Tomizawa Mamoru and His Great Passion for Vietnamese Pottery

Although Tomizawa Manoru is a native of Japan, he has a great passion for Vietnamese pottery. With a desire to promote the unique Vietnamese craft to international friends, he has opened pottery classes in Ho Chi Minh City.

0
713
In 1995, Tomizawa Mamoru decided to leave his homeland to join a Japanese non-governmental organisation on education and tourism to work in Asian countries.

Arriving in Vietnam, Tomizawa was amazed at the diverse and colourful culture of regions in this country and was especially impressed by the beauty of Bat Trang pottery products and the exquisite workmanship of the potters. He became passionate about Vietnamese pottery.


Tomizawa Mamoru. Photo: Thong Hai/VNP


Tomizawa Mamoru makes a piece of pottery with his skillful hands. Photo: Thong Hai/VNP


The Overland Club pottery class attracts a lot of domestic and foreign trainees. Photo: Thong Hai/VNP


Enameling a piece of pottery. Photo: Thong Hai/VNP


Some pottery products made by Tomizawa Mamoru and trainees at the Overland Club. Photo: Thong Hai/VNP

Initiating from the idea of introducing the Vietnamese craft to international friends, Tomizawa established the Overland Club in Da Kao Ward, District 1, Ho Chi Minh City in 2001. After six consecutive months of both studying by himself, and learning from artisans and different information sources, and making plans for organising classes and enrolling trainees, he successfully opened his club. Thanks to his experience in the tourism sector, Tomizawa had no difficulty introducing his club to foreign tourists so the club now becomes a favourite destination of foreign tourists to Ho Chi Minh City.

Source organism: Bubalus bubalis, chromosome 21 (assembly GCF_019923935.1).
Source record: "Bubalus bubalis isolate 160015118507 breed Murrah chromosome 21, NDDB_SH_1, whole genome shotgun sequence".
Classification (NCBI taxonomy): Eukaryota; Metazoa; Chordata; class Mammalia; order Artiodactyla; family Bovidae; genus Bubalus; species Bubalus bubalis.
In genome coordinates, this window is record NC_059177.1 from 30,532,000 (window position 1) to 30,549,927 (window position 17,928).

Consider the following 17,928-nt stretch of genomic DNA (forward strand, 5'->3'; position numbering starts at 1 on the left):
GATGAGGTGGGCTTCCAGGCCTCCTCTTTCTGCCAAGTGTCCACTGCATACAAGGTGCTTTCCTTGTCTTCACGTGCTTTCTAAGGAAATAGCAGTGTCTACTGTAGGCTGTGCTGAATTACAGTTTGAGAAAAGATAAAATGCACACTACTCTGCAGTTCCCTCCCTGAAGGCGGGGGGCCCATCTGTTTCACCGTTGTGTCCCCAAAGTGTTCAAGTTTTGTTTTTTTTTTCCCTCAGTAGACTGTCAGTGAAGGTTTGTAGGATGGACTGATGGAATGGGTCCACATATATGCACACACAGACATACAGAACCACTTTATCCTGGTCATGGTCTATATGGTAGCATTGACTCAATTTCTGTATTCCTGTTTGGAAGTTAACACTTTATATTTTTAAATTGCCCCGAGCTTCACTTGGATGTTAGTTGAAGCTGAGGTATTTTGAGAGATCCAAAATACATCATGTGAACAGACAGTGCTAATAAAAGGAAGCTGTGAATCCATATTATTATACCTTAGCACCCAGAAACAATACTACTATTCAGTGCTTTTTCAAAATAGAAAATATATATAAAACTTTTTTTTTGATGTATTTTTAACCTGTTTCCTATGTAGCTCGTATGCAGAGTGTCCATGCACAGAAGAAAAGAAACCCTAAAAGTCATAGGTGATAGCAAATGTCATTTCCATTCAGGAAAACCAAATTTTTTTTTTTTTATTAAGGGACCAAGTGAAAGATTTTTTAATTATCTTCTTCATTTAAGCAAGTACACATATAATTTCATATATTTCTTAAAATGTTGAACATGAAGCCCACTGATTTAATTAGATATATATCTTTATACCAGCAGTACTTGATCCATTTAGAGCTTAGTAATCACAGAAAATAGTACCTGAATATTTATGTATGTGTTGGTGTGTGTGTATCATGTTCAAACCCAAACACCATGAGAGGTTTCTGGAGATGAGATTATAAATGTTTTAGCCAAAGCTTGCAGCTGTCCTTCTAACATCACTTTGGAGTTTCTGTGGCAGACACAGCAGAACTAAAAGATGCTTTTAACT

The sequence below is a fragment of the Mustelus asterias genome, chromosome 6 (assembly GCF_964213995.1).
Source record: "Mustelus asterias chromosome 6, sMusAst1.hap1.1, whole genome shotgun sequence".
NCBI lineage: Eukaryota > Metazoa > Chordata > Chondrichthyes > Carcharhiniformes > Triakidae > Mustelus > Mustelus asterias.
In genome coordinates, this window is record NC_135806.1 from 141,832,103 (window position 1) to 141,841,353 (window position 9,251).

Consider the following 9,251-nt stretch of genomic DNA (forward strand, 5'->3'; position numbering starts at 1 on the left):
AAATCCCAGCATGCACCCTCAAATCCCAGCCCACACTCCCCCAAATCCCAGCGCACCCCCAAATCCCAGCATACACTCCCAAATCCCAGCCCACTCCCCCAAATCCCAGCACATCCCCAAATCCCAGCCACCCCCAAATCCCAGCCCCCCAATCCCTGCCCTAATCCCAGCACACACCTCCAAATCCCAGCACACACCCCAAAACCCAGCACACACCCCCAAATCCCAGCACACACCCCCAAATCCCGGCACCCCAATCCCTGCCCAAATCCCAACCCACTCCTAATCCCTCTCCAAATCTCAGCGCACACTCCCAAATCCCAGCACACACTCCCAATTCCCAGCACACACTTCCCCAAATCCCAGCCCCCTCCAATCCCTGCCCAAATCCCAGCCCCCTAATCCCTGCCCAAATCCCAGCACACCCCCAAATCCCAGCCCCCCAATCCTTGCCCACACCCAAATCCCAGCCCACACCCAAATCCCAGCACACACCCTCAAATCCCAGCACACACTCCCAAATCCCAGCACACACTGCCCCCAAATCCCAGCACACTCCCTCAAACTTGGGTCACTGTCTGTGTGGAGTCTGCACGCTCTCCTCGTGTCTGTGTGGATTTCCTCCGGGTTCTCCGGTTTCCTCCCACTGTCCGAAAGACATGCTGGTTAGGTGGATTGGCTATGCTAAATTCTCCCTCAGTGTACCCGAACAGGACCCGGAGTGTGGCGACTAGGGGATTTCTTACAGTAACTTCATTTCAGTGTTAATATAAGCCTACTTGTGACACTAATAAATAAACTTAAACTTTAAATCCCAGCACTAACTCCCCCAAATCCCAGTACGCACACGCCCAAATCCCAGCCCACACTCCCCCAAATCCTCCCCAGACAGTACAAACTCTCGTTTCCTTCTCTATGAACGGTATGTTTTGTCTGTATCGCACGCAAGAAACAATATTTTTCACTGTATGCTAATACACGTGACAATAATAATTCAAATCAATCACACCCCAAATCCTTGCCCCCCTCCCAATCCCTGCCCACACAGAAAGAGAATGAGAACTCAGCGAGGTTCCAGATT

The Overland Club, with its unique pottery space, has become a familiar space to many tourists to Ho Chi Minh City because it brings them really interesting experiences, relaxing moments and a chance to expose their ability, creativeness and aesthetic tastes. Here, they are taught the techniques of making pottery, from clay kneading, the first stage which is very important because it decides the quality of finished products, to shape forming, drying, enameling and baking. All require dexterity, patience and creativeness. Whether making a simple or complicated product, the trainee must put his whole heart and soul into it.

Leandro Marcelino from Spain who attended a class at the club for over one year is very interested in the trade and now works as a collaborator at the club. He also developed a website to sell his pottery products.

Pottery made by the Overland Club trainees:

Besides organising pottery training classes, the club also opened a “showroom” to display products of trainees and coordinates with MOF, a Japanese Café, to organise monthly events, attracting the participation of a large number of local students, overseas students and foreigners.

With real activities, the Overland Club serves as a bridge for cultural exchange of countries and makes a contribution to promoting Vietnamese culture to the world.

Story: Nguyen Vu Thanh Dat
Photos: Thong Hai